The interesting essay Sobre la arquitectura inglesa y la llamada gótica (On English and So-Called Gothic Architecture), also known as Carta de Philo Ultramarino (Letter from Philo Ultra marinus, that is, from a Friend Beyond the Sea -Jovellanos himself, on Majorca), gives a résumé of Jean-Louis Ferri de Saint Constant's book on Londres et les anglais (London and the English), Paris, 1804, followed by Jovellanos' own reflections on English and Gothic architecture, picturesque beauty, landscape gardening, and English aesthetics and art. Finally, the Descripción de la catedral de Palma (Description of the Cathedral of Palma) is, more than a description of this Gothic edifice, a history of its foundation, construction, patrons, and architects.

General Considerations

Jovellanos' aesthetic ideas evolved with the trends of his time and were, to some extent, in their forefront. One of the principal questions which concerned Neoclassic aesthetics was the relationship between art and nature, taking «nature» to mean the world as created by God, as opposed to the work created by the artist. «Nature», then, is «reality»; and art, for the Neoclassicist, was imitation of nature according to principles derived from nature itself, codified in rules, and buttressed by the authority of the Ancients. As one of the leading thinkers of the Enlightenment, Condillac, put it, «Art is nothing but the collection of the rules which we need for learning to do something» (L'Art d'écrire, Œuvres, VII [Paris, 1798], 390). For Jovellanos also, art is «the collection of rules established for doing something well» (D I, 375). These rules and principles, he believed, are «taken from nature, in which are found all models of the sublime, the beautiful, and the graceful» (I, 497b); and additional guidance comes from observation of how the Ancients imitated nature (I, 362, n. 35). «Idealistic» art, which «imitates» the constructs or ideas of the mind rather than any real objects existing in nature, can therefore never be fully successful, because it departs from the models of nature. Medieval art, for instance, could not progress, Jovellanos believed, because it did not follow «a fixed and definite system of proportions» (I, 352a), that is, the proportions of nature. Jovellanos rejects what strikes us as modern in much medieval painting: a system of proportions that reflects not natural facts but concepts (a king is bigger than a servant), and the juxtaposition in the same pictorial space of scenes widely separated in space or time.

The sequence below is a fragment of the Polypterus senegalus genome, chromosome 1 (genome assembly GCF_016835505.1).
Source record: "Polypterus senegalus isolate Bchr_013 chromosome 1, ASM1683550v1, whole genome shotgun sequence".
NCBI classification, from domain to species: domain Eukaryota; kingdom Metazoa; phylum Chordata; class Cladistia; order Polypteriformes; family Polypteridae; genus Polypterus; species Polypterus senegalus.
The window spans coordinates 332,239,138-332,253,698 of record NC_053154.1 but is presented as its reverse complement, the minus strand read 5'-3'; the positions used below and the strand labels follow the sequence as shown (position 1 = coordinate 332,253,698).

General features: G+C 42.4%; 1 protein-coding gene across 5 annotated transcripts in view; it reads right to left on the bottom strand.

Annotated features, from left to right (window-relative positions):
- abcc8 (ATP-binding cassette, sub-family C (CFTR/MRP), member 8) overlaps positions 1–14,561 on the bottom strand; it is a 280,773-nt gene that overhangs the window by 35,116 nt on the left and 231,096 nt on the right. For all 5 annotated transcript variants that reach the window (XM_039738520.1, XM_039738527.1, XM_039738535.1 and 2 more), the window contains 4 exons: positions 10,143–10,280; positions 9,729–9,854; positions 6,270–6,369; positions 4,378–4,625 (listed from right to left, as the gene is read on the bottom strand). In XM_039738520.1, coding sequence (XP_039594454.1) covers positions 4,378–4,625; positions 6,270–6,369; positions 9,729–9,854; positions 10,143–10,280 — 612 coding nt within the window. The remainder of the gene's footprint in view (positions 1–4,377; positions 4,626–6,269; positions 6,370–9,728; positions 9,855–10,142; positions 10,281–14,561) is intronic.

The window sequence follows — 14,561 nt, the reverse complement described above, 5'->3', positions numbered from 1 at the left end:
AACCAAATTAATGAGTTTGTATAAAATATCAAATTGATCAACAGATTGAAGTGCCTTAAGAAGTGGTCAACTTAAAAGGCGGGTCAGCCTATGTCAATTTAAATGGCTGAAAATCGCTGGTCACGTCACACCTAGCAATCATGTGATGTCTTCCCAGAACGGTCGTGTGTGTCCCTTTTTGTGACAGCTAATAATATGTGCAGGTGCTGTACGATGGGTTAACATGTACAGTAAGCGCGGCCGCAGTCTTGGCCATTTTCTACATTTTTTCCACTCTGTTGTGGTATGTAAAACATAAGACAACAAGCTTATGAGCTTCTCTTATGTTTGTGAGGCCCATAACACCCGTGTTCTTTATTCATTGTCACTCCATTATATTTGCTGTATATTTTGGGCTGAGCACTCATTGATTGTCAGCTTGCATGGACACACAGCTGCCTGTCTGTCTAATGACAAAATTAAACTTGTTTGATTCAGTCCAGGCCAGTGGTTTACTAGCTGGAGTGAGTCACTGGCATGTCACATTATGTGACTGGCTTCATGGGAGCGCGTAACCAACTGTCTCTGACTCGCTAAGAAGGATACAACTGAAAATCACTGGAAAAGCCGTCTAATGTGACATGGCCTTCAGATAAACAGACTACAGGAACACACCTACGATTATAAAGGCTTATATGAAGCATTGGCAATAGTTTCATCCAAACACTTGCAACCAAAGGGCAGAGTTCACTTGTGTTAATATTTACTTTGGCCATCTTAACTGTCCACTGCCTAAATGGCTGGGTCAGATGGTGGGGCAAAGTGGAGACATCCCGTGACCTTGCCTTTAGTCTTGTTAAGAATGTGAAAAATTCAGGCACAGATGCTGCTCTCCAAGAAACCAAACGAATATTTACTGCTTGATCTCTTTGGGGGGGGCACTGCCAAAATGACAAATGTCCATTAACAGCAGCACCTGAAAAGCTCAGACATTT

Aesthetic pleasure, according to Jovellanos, springs from the perception of perfection. The pleasure to be derived from art is therefore greater than that which can be derived from nature, because the work of art involves two separate perfections, that of the object imitated and that of the imitation (I, 265b).

The enjoyment of natural beauty presented a theoretical problem for Neoclassicism. Nature had no discernible rules and was often asymmetrical or apparently chaotic. Why is a gnarled, seemingly ill-proportioned tree, for instance, pleasing to the eye? Why are some faces attractive even though they do not adhere to the established canons of beauty? Feijóo attacked this problem in an article entitled «El no sé qué» («The Certain Something»), explaining that beauty which seems to defy the «rules of art» stems from adherence to a superior order of rules not discernible by ordinary men. Symmetry, proportion, and order thus continue to be the guarantees of aesthetic pleasure; but genius, and even more the supreme genius of God as manifested in nature, discovers this harmony, perhaps intuitively, on a level beyond the comprehension of common mortals, though the results are not beyond their appreciation.